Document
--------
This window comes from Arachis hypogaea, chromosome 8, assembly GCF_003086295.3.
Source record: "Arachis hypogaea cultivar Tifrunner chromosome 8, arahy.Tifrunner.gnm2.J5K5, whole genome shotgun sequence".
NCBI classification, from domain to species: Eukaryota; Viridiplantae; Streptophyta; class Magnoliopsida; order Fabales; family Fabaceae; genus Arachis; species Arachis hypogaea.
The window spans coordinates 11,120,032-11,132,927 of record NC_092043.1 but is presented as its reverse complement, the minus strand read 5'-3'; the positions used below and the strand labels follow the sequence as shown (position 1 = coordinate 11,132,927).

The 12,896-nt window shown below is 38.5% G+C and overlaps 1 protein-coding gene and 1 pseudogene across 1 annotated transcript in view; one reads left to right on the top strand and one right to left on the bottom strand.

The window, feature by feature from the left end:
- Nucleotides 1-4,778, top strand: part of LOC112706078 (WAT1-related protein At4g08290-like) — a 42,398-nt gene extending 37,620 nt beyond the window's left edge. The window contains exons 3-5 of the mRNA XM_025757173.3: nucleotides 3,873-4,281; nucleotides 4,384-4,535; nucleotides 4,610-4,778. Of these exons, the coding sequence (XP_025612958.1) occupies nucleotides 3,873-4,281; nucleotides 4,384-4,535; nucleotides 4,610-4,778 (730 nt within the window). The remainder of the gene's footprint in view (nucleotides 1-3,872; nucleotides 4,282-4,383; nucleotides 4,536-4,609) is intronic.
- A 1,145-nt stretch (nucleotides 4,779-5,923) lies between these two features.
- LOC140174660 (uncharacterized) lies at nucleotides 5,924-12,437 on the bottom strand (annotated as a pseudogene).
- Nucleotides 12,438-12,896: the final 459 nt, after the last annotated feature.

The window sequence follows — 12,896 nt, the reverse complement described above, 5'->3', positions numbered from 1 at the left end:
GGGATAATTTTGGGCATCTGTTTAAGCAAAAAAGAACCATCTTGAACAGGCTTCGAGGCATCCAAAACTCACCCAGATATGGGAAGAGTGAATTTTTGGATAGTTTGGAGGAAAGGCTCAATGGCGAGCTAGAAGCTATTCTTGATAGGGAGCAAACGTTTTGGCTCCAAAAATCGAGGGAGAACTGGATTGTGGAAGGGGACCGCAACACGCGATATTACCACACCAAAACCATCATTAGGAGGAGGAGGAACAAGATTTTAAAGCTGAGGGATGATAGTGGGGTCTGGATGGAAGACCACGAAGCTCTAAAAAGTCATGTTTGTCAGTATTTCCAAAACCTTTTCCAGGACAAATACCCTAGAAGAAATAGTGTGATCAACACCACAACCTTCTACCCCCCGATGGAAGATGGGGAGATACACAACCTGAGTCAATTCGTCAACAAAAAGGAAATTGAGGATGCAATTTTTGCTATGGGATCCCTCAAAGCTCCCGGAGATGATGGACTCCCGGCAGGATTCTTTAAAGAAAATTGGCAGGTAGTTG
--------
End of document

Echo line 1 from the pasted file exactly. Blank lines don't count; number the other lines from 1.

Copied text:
This window comes from Arachis hypogaea, chromosome 8, assembly GCF_003086295.3.